Wednesday, December 11, 2013

Today -100: December 11, 1913: Of peace, temperance, women’s parties, and independence


Sen. Elihu Root wins the Nobel Peace Prize because of... his work in the pacification of Cuba and the Philippines as secretary of war, as well as his work on arbitration treaties while he was Roosevelt’s secretary of state.

Secretary of State Bryan, bucking for his own prize, says there will be no war between the US and any other country during the present administration. In fact, he says, the time is coming when there will be wars at all, and disputes between nations will be solved by reason and argument.

The Women’s Christian Temperance Union and the Anti-Saloon League hold the largest prohibition demonstration Washington DC has ever seen. About 1,000 of each sex.

Sir Richard McBride, Prime Minister of British Columbia, rejects the demand of suffragists for the government to bring in a bill for women’s suffrage, saying that it would start a slippery slope leading first to women members of Parliament and then to the formation of a women’s party which would attempt to run the affairs of the country.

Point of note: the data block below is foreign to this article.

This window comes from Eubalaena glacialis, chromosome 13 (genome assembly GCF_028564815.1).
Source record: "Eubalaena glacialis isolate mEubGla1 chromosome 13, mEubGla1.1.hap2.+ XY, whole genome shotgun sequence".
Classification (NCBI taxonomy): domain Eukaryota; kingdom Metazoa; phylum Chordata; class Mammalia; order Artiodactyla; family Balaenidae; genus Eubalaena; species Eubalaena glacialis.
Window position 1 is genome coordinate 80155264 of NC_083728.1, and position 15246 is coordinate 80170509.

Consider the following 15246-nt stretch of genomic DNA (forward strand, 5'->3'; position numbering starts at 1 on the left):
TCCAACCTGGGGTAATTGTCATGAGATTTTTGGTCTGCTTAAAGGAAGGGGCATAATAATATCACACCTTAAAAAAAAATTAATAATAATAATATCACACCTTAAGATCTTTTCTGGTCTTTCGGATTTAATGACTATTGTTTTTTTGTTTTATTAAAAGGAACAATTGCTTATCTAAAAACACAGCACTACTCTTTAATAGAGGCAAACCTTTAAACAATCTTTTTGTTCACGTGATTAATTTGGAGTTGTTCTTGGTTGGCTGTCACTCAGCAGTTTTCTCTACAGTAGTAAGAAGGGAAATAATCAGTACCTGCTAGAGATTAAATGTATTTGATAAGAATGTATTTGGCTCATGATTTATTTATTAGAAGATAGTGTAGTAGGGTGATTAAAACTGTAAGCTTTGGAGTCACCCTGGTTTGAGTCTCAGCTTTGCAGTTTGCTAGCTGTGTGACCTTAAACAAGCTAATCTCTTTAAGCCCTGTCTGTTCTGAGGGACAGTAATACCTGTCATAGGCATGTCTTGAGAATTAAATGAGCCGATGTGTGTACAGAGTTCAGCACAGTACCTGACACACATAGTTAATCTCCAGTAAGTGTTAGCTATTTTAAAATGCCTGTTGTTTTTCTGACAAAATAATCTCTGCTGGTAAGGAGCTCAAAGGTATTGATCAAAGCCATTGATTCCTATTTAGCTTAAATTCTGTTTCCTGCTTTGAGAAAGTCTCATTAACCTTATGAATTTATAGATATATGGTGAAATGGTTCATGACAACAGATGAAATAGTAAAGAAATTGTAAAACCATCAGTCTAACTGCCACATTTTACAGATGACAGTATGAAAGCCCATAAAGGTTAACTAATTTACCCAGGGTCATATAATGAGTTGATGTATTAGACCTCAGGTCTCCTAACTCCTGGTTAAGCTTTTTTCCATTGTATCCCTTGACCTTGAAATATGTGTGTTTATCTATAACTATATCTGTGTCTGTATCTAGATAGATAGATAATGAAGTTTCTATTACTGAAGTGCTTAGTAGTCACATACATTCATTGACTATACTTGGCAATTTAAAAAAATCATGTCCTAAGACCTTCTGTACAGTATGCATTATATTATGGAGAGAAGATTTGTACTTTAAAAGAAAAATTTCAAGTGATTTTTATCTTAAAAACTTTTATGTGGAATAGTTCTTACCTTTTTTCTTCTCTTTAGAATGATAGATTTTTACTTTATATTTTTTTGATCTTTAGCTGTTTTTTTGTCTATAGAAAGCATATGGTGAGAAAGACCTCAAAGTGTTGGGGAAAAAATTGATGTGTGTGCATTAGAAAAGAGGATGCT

Headline of the Day -100 (London Times): “Damages for Seduction.” There are two words in that headline that need explanation; I believe “for” is relatively self-explanatory. The “seduction” was by a doctor who supposedly drugged his 17-year-old typist. The £350 damages were awarded to... her father, for injury to his property (the daughter, that is). Who is pregnant, by the way.

China’s Gen. Chang Hsun, who back in September was forced by a Japanese threat to invade Nanjing to apologize for insults to the Japanese flag (and, secondarily, for the deaths of some Japanese people), proclaims the province of Kiang-Su independent of China.

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